- And there's this guy called Pooky. Oh how we love to call out his name, only because it's the Malay slang for "vagina" and he has no clue. He's incredibly sissy; positively gay; likes me; but (to my relief) he's not as loud a ladyboy as Didi and he respects my precious personal space. Grateful.

- Real guys are not Bangkok's dodos yet though. There's this buddy, whose name was easy to forget; I call him Duta (because that's who he strikingly looks like, the frontman of Sheila On 7). He's got that grungy look. Chin hair. Not very talkative (works for him; came across as a curiousity for the girls; plus, being chatty is ladyboyish). Most plainly, he moves like a guy. Still, even he isn't spared by his native tongue, which does not fail to bestow him the nasal voice of Justin Timberlake. Our coolest-looking guy buddy anyway IMHO.

- But the guy's guys don't necessarily exclude themselves from experimenting, as we soon learned. Another buddy — a little neater, taller and beefier than Duta, whose name I don't remember either (see a pattern here) — passed to us, for our edutainment, a group photo of him and his other guy friends... cross-dressed. I found it virtually impossible to recognise them, makeup and all. Could've sworn they were women. I mentally applauded the convincingness as I passed the photo to the next person. I looked back at Big Buddy. He has a girlfriend, right? I bet my bottom dollar all their girlfriends are OK with cross-dressing boyfriends.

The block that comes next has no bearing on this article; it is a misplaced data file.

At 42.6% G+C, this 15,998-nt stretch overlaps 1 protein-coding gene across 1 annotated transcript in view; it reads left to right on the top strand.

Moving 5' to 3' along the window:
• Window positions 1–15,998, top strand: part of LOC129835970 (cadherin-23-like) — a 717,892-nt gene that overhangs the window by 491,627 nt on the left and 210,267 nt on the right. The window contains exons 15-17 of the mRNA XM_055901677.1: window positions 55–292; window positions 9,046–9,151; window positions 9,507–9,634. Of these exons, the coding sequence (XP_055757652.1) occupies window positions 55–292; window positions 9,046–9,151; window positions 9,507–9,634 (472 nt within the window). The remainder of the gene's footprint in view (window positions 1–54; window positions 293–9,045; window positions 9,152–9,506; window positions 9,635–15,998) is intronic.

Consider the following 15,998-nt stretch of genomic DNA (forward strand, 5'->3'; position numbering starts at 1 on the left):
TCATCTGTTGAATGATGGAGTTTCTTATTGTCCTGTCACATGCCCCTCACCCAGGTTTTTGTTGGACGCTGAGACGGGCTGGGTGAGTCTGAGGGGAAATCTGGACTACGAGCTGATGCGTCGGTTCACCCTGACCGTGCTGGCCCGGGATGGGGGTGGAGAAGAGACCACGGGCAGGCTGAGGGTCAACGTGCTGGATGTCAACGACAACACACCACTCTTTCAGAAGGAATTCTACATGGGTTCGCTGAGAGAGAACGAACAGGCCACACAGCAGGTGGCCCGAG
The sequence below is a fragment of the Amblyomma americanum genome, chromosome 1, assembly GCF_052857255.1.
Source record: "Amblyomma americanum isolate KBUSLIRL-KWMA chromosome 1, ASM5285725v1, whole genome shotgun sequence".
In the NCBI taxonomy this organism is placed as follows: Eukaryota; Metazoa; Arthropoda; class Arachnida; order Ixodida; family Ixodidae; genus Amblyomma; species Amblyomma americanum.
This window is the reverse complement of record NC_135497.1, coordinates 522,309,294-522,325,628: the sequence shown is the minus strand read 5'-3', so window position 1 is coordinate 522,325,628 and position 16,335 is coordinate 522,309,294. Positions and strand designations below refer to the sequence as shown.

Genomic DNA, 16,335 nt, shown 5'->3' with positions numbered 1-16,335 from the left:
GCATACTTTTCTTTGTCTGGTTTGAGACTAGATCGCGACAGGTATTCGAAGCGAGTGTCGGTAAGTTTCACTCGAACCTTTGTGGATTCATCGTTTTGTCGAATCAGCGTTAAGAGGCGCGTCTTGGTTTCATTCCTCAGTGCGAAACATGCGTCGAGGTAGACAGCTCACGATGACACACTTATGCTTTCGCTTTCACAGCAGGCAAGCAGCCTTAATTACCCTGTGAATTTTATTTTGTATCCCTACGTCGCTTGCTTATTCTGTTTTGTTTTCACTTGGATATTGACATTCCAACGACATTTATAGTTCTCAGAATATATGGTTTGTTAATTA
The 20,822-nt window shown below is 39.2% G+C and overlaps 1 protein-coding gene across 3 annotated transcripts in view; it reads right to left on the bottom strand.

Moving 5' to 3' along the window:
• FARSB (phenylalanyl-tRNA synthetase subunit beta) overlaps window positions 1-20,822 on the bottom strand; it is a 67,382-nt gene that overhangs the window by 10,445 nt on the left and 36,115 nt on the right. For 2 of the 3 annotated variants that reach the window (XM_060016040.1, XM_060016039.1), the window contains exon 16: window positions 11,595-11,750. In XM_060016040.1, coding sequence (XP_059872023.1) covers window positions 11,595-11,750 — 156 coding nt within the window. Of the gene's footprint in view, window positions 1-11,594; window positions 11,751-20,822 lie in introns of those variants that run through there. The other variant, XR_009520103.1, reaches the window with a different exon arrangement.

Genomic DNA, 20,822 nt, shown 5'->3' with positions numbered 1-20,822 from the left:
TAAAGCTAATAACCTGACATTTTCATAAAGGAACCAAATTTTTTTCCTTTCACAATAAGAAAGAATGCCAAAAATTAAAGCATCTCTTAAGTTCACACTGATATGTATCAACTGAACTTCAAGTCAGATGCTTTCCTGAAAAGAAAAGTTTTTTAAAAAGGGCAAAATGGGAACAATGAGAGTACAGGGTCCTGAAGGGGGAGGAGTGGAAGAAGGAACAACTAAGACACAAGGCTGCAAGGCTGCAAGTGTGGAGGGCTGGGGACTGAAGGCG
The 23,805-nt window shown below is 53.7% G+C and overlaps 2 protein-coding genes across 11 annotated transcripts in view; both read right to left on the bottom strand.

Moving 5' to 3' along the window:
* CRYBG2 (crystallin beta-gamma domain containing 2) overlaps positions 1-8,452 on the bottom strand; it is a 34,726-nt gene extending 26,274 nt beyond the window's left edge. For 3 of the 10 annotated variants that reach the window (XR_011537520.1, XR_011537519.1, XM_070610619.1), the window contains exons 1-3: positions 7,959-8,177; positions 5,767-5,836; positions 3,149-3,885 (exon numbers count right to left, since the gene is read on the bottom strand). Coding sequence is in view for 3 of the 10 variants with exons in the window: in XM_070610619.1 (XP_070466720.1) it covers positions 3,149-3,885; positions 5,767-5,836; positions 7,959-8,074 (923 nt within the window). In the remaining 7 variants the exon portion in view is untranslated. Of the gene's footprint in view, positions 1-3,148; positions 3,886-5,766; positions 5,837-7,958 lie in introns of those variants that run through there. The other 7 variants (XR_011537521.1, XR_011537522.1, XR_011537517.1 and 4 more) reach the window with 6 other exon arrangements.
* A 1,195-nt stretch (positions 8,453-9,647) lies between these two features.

- The guys seem all too interesting, don't they. It's the Thai girls' turn now. They're not too girly, they carry themselves well, they're sophisticated — they're practically women. As part of their uniforms, they may opt to wear ankle- or knee-length (a little higher actually) skirts. Most wear knee-length skirts. With those, they wear heels. For that, I'm grateful. Indeed they were friendly and good company. And yeah I do remember all their names: Kim, Tom, Am... Kim... er, not anymore though.

- Stray dogs are everywhere in suburban Thailand. The Muslims in our group must avoid them like hornets. The non-Muslims among us were helpful in this situation. Shoo, curious nosy dog, shoo. The uninformed Thai looks on with bewilderment. Mass cynophobia?